How to Make Smoke Signals

How to Make Smoke SignalsSmoke signals were used in China to send messages along the Great Wall of China. Native Americans also used them to communicate across long distances. You can create your own secret smoke signal with your fellow campers. Create a smudge fire with grass and leaves to generate more smoke. Use a blanket to send signals and master your technique to send various shapes.
 

Instructions

Difficulty: Easy

Things You’ll Need:
  • Kindling
  • Fuel
  • Grass
  • Leaves
  • Blanket
  • Signal
 
Step 1
Find a location on a hill or visible area safely away from tents. The area should be relatively free of tall trees so your smoke can be seen from long distances. Look for a flat area where you can easily collect kindling for your fire.
Step 2
Build your kindling and firewood and start a fire. A douse of fuel can help get your flames going quickly. Secure the area and clear aside any debris or brush that could catch on fire.
Step 3
Let the fire burn down to embers and cover with a layer of green grass or leaves to create a smoky effect.
Step 4
Decide what kind of signal you want to send. You can use Morse code or work out your own code with fellow campers. Don't use S-O-S, as campers in other areas may read your signal as a distress call.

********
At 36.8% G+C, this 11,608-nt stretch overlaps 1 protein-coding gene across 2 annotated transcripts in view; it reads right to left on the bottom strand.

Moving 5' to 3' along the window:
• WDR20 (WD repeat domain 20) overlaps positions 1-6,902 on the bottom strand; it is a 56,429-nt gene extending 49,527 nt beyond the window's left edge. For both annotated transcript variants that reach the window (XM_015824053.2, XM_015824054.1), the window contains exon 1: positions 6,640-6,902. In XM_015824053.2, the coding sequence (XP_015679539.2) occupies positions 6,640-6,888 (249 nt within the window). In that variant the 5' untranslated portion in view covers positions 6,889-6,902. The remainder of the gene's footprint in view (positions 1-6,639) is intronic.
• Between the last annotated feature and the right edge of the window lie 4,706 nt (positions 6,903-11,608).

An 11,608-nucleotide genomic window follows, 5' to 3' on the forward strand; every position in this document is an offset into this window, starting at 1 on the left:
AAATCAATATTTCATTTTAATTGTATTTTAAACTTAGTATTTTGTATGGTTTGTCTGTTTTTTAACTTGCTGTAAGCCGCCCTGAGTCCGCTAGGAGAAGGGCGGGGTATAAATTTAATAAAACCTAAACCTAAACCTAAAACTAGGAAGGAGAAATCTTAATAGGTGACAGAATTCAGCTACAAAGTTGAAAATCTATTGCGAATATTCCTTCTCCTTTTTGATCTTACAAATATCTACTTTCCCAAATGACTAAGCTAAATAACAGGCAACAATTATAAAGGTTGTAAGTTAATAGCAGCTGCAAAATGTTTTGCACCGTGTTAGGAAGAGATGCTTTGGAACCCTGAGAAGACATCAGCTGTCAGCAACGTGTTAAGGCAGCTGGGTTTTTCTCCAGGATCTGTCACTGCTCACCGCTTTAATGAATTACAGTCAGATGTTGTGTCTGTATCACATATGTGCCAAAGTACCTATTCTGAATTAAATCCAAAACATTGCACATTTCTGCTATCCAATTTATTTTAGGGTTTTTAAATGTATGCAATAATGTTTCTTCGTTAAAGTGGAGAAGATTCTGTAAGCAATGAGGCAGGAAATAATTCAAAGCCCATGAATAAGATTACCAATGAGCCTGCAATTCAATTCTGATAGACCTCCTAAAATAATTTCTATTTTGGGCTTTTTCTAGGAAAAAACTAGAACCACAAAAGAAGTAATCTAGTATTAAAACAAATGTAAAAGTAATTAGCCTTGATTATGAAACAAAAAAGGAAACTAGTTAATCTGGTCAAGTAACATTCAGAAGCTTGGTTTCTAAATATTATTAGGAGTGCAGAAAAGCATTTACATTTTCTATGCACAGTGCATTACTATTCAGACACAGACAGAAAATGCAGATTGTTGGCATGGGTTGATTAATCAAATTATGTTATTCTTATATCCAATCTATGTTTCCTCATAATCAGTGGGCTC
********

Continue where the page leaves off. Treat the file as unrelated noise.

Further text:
Step 5
Use a fire-retardant blanket to fan over your fire. Don't allow the blanket to rest too long. Simply fan over or lay it on top of the fire for a moment if needed. You will need to adjust your technique depending on the amount of smoke you're generating, the wind and the intensity of your fire.
Step 6
Try some of the universal smoke signals. Use one puff for "attention," two puffs for "all is well" and three puffs for "danger or trouble."
Step 7
Send smoke signals back and forth to other campers in the area. Try to send longer messages and perfect your new technique of communication.
 

Tips & Warnings

 
Do not burn poison ivy or poison oak leaves. Other campers with intense sensitivities could ingest it. Check your campground regulations before starting a fire. Never leave a fire unattended.
 
Do not burn poison ivy or poison oak leaves. Other campers with intense sensitivities could ingest it.
 
Check your campground regulations before starting a fire.
 
Never leave a fire unattended.

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